The Consent Conversation Surrounding 'Bachelor In Paradise' Matters Whether You Like The Show Or Not
Paul Hebert/ABC

You might think that you don't need to be a part of the conversation about the Bachelor in Paradise misconduct allegations. You might think that, just because you don't care for the franchise, you have nothing to gain from paying attention to them. But that's where you're wrong. Even without official details, this is still an important conversation, and it doesn't need to be restricted to Bachelor in Paradise. This situation has shed further light on the definition of consent, and that is always a worthwhile conversation.

Update: In a video posted by TMZ, Jackson says "no comment" in response to numerous questions about the alleged incident. Asked if he's upset about reports alleging that Olympios claims she did not give consent, Jackson responded, ""No, no. I'm all good."

Update #2: On Wednesday, June 14, Corinne Olympios' rep released a statement about the Bachelor In Paradise allegations to Bustle:

Update #3: On the evening of Wednesday, June 14, Jackson released a statement about Olympios' allegations to E! News:

Update #4: On June 20, an ABC spokesperson provided the following statement to Bustle:

Warner Bros.' statement to Bustle read,

Update #5: On Tuesday, Corinne Olympios' lawyer Martin Singer released a statement to Bustle that read,

Earlier: According to reports from multiple outlets, production was shut down on Bachelor In Paradise Season 4 over an allegedly nonconsensual drunken sexual encounter. PEOPLE has two sources that claim that DeMario Jackson engaged in sexual activity with a female contestant who was allegedly too inebriated to consent. Sources who claim to have spoken to Jackson has talked to TMZ and raised no questions about his ability to consent. The sources provided alleged details of the reported encounter to the outlet, claiming that he remembers what took place. In contrast, sources allegedly close to the female cast member have told TMZ that she did not and could not give consent, as she was reportedly blackout drunk.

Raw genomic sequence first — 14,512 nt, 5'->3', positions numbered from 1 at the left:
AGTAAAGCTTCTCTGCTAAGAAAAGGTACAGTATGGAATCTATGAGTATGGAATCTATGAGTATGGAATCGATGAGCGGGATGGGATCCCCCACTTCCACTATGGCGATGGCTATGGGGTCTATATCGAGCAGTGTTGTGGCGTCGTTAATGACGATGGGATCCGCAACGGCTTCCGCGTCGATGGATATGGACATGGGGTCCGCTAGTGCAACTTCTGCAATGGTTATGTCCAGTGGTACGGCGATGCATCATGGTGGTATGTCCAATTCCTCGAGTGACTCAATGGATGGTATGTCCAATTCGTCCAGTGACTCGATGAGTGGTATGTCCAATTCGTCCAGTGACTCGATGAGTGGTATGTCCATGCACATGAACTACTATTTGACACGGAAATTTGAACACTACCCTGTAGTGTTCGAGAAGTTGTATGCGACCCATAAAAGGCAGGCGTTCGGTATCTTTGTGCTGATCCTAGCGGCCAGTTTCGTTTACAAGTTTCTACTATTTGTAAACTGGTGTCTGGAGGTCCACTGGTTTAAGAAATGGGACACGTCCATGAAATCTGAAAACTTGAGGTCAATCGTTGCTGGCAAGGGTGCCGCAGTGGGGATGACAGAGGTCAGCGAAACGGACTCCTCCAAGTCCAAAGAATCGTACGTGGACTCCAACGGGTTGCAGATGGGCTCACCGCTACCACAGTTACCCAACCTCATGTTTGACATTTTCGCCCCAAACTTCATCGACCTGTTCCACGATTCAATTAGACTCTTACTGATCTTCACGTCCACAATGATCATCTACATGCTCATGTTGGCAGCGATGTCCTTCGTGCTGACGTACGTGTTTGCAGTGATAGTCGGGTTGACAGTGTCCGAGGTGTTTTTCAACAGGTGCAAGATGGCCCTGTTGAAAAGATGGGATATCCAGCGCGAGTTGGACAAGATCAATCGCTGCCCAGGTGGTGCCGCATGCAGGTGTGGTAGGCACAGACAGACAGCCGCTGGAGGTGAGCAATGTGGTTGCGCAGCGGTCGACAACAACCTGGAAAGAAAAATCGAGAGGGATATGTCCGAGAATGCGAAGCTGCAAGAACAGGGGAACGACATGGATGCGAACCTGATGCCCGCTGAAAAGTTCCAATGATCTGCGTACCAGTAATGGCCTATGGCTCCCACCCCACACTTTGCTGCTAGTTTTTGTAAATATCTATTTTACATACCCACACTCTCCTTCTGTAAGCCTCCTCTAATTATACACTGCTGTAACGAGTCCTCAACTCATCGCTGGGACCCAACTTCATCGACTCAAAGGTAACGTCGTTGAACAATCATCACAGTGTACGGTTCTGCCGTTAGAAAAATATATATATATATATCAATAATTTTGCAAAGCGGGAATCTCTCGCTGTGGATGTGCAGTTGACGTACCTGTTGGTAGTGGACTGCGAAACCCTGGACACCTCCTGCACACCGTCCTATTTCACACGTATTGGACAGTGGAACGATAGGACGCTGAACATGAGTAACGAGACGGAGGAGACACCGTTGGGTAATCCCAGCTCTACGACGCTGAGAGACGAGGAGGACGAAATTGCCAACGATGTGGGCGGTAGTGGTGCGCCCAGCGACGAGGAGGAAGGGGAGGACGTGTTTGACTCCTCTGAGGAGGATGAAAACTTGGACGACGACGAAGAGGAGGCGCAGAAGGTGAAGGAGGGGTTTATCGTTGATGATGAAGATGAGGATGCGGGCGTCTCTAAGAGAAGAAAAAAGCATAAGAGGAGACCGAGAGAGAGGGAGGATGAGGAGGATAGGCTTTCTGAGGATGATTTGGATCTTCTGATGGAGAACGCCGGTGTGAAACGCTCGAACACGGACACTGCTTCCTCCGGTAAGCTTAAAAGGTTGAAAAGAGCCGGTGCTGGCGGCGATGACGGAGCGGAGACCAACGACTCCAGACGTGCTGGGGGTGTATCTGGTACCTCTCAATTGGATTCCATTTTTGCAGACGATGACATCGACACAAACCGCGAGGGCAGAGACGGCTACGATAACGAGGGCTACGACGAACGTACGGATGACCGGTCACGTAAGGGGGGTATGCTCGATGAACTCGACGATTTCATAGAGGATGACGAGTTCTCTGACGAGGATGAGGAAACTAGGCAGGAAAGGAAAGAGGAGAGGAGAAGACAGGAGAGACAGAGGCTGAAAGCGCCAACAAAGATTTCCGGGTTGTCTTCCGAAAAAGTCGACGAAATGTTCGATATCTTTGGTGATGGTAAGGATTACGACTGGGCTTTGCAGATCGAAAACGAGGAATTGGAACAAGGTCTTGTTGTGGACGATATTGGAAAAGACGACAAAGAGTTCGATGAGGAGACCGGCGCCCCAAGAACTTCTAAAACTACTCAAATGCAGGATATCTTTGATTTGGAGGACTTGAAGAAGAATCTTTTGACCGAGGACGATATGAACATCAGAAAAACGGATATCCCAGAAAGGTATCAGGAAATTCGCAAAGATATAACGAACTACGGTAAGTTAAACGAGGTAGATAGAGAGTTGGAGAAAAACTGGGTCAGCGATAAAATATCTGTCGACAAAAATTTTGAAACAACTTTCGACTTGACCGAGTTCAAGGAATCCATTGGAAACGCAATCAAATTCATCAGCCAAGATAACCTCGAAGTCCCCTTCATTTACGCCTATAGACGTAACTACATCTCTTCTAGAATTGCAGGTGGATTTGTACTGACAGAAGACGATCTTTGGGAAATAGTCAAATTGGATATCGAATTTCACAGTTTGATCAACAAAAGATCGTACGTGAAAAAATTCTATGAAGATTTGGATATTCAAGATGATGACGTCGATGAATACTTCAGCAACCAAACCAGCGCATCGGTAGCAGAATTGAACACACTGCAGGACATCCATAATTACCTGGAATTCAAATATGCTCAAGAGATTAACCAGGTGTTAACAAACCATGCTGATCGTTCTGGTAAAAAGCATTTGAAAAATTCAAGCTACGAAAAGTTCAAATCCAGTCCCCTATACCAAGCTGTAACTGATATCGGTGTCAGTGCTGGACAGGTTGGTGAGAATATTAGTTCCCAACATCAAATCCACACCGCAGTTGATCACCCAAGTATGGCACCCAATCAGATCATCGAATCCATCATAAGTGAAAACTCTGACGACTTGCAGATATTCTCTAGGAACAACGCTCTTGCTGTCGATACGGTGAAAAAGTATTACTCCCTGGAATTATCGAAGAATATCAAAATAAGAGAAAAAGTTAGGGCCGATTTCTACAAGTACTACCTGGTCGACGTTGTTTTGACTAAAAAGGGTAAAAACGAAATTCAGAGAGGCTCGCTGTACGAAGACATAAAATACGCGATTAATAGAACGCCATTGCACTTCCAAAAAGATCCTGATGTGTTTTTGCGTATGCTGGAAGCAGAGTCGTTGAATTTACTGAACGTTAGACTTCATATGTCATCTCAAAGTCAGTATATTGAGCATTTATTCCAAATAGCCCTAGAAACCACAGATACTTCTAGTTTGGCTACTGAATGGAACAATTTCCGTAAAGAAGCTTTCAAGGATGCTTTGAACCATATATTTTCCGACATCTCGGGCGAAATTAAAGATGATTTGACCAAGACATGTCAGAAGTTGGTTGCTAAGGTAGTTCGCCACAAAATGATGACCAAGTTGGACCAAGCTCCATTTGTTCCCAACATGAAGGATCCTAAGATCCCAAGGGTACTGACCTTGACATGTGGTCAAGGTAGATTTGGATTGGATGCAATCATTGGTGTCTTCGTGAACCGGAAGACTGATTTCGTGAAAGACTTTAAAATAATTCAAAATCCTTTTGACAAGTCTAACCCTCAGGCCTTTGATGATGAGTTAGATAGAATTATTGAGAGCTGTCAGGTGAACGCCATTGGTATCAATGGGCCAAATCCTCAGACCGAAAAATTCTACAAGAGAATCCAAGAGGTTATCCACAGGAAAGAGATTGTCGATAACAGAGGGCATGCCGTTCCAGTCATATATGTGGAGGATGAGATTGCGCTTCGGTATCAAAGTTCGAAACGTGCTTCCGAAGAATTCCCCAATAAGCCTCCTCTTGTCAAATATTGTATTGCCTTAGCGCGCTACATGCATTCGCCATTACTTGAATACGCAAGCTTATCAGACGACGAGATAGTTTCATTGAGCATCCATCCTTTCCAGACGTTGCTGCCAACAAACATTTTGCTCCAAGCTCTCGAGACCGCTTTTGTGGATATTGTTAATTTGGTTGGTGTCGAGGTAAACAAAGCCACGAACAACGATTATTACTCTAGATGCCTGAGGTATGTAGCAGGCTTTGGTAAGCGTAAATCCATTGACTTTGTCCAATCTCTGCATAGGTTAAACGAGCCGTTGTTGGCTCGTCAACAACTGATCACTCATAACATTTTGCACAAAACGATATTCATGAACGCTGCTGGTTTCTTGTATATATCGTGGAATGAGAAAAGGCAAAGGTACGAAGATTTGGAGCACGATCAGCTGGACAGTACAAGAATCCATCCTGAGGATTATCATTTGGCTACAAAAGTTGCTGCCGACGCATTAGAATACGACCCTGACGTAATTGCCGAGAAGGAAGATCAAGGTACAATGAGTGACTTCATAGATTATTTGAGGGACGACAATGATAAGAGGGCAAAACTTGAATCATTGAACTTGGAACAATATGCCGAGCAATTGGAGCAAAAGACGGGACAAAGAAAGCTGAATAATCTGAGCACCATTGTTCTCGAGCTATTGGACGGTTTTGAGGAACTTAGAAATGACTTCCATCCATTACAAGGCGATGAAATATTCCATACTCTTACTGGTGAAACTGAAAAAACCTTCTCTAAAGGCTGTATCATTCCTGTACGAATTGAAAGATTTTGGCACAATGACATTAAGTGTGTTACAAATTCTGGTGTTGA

Bustle has reached out to ABC and both contestants involved for comment, but have yet to receive a response. The studio that produces Paradise, Warner Bros., released a statement to Bustle following the allegations: "We have become aware of allegations of misconduct on the set of Bachelor in Paradise in Mexico. We have suspended production and we are conducting a thorough investigation of these allegations." And that's all we know for sure so far.

ABC/Michael Yada

Now, there's been an evolution in the way we talk about consent in recent years. Consent isn't just about yes and no. It's also about the state in which a person gives that yes or no. Just because someone doesn't say "no" to something doesn't mean that person is comfortable with it happening. This is particularly true when alcohol is involved, because, after a certain level of inebriation, you might lose your physical ability to say "no" or even your mental awareness of what's happening to your body.

But with the introduction of the "enthusiastic yes" vocabulary (your partner should be as excited about what's about to happen as you are), things are a lot more clear. If you are not able to actively, enthusiastically participate in a sex act, you have not consented to it. Since Corinne alleges that she was blackout drunk when the incident with DeMario allegedly happened, she theoretically does not meet the criteria of an enthusiastic yes. Even if the hookup started while one party was a consenting, sober adult, if one member becomes so impaired in the process that that person can't give an enthusiastic yes, there is no longer consent for the sexual activity.

Jeff Daly/ABC

This conversation has become much more nuanced, and the way we process what constitutes consent is evolving to reflect that. We need to demand that both parties are in a position to say "yes." And, sure, this conversation is being highlighted by a silly reality show, but it really doesn't matter who starts the talking. The simple fact that we are now talking about it is what's important.

So, during this time, our focus should not be on when Paradise is coming back, or how annoying it is that filming has been canceled, or even why the hell everyone is talking about this bonkers reality show when there's real news to worry about. We should be focusing on the fact that this incident is forcing fans to focus on consent: how to give it and how to recognize it. Period.